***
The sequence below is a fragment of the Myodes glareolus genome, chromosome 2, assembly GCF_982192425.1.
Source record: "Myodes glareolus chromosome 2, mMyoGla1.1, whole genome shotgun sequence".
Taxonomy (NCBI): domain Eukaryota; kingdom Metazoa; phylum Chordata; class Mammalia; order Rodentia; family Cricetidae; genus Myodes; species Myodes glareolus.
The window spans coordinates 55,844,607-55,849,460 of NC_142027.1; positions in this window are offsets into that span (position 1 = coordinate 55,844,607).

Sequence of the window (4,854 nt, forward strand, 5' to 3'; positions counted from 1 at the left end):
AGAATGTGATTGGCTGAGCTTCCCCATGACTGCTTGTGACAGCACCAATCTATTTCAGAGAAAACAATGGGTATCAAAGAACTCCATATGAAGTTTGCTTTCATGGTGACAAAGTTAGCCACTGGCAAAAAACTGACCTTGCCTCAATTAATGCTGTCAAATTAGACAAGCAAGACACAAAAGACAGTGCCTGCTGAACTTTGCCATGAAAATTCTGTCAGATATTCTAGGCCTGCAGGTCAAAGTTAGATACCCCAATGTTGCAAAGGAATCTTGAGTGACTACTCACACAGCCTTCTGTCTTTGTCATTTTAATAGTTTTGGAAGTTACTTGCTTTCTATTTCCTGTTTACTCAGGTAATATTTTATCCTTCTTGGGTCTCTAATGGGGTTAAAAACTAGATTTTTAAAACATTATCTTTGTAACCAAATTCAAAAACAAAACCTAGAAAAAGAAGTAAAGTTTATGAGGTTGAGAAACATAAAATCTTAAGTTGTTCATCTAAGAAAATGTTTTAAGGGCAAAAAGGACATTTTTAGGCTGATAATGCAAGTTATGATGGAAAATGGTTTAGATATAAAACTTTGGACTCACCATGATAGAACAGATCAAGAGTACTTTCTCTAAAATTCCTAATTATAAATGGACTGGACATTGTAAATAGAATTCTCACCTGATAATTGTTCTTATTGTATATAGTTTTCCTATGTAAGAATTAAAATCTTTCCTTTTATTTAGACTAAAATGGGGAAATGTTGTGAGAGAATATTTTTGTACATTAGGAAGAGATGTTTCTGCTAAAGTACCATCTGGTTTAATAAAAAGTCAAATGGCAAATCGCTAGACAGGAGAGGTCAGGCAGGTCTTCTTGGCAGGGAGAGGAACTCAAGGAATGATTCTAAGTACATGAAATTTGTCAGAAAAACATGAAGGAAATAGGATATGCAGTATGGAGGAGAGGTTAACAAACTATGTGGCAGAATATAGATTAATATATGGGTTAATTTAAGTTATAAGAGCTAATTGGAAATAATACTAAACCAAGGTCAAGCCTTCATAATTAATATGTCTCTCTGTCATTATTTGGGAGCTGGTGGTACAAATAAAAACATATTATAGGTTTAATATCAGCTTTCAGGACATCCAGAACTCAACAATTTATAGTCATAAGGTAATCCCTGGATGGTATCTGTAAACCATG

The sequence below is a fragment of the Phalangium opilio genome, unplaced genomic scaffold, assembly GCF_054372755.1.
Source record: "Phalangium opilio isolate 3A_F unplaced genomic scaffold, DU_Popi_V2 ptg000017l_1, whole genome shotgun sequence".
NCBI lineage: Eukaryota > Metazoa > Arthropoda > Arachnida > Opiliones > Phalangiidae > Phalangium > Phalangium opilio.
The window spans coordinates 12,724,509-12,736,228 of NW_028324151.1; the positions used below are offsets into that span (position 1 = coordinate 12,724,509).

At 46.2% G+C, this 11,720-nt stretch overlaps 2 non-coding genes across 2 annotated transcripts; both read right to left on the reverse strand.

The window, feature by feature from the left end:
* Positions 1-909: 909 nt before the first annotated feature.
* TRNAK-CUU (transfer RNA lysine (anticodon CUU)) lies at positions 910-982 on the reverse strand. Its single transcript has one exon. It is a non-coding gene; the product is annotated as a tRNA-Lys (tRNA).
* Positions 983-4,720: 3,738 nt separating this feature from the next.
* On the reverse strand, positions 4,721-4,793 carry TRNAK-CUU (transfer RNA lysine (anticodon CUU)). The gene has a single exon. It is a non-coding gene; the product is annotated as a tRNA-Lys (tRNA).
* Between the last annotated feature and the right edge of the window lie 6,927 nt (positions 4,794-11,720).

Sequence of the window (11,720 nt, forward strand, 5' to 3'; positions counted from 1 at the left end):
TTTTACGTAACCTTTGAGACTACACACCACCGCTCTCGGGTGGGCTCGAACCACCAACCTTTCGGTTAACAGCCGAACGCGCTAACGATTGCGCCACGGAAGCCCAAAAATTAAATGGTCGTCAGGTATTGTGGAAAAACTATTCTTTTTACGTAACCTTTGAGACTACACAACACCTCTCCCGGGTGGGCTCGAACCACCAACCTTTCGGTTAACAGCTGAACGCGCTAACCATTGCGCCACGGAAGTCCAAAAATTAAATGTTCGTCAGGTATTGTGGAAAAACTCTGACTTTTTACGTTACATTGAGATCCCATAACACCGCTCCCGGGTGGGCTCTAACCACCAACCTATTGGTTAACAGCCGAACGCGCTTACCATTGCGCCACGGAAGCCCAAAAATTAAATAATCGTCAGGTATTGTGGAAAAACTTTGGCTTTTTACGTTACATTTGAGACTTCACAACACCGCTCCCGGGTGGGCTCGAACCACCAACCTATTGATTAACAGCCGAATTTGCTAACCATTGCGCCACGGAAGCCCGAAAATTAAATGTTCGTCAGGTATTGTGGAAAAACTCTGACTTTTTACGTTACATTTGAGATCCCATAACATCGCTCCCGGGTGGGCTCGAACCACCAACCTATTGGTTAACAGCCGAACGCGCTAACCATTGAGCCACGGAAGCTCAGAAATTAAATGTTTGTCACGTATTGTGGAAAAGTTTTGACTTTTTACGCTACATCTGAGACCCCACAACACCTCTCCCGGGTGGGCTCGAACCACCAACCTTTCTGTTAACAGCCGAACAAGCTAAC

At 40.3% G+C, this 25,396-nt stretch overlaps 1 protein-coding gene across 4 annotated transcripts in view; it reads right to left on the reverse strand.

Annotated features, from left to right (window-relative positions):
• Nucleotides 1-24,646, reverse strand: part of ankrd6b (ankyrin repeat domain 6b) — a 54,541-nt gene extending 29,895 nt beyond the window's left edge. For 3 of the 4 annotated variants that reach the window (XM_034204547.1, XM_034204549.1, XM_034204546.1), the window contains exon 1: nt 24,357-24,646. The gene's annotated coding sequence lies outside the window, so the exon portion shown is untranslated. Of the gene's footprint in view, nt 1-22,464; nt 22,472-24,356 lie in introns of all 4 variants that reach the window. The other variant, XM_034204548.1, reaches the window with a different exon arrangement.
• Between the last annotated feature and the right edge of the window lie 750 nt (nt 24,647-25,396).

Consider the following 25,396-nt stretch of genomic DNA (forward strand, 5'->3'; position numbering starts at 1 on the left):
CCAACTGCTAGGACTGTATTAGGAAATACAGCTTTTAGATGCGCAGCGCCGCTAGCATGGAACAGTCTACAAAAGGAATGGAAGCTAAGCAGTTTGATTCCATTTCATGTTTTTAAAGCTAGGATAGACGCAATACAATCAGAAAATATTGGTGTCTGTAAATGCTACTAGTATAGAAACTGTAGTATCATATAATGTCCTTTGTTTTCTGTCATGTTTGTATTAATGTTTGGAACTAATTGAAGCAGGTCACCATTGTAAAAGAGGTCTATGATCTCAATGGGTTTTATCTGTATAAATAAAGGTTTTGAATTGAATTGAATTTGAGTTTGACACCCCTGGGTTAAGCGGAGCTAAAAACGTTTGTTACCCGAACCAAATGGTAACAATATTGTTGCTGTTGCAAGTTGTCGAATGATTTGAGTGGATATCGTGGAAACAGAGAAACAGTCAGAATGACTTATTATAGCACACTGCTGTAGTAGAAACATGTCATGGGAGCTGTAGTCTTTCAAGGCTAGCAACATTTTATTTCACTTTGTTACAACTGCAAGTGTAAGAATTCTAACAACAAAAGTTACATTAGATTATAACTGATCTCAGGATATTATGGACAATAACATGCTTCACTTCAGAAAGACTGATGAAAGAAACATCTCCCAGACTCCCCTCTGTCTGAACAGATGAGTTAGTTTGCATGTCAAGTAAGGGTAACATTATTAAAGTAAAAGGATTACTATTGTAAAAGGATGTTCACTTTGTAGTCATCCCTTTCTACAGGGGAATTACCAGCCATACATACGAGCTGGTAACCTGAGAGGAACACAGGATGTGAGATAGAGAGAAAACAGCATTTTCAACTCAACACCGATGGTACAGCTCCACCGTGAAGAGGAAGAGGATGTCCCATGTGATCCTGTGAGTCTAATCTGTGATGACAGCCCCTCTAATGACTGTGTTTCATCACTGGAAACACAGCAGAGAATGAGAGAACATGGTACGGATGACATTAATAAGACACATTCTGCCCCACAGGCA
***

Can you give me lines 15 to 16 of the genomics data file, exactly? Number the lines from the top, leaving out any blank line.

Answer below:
* Positions 983-4,720: 3,738 nt separating this feature from the next.
* On the reverse strand, positions 4,721-4,793 carry TRNAK-CUU (transfer RNA lysine (anticodon CUU)). The gene has a single exon. It is a non-coding gene; the product is annotated as a tRNA-Lys (tRNA).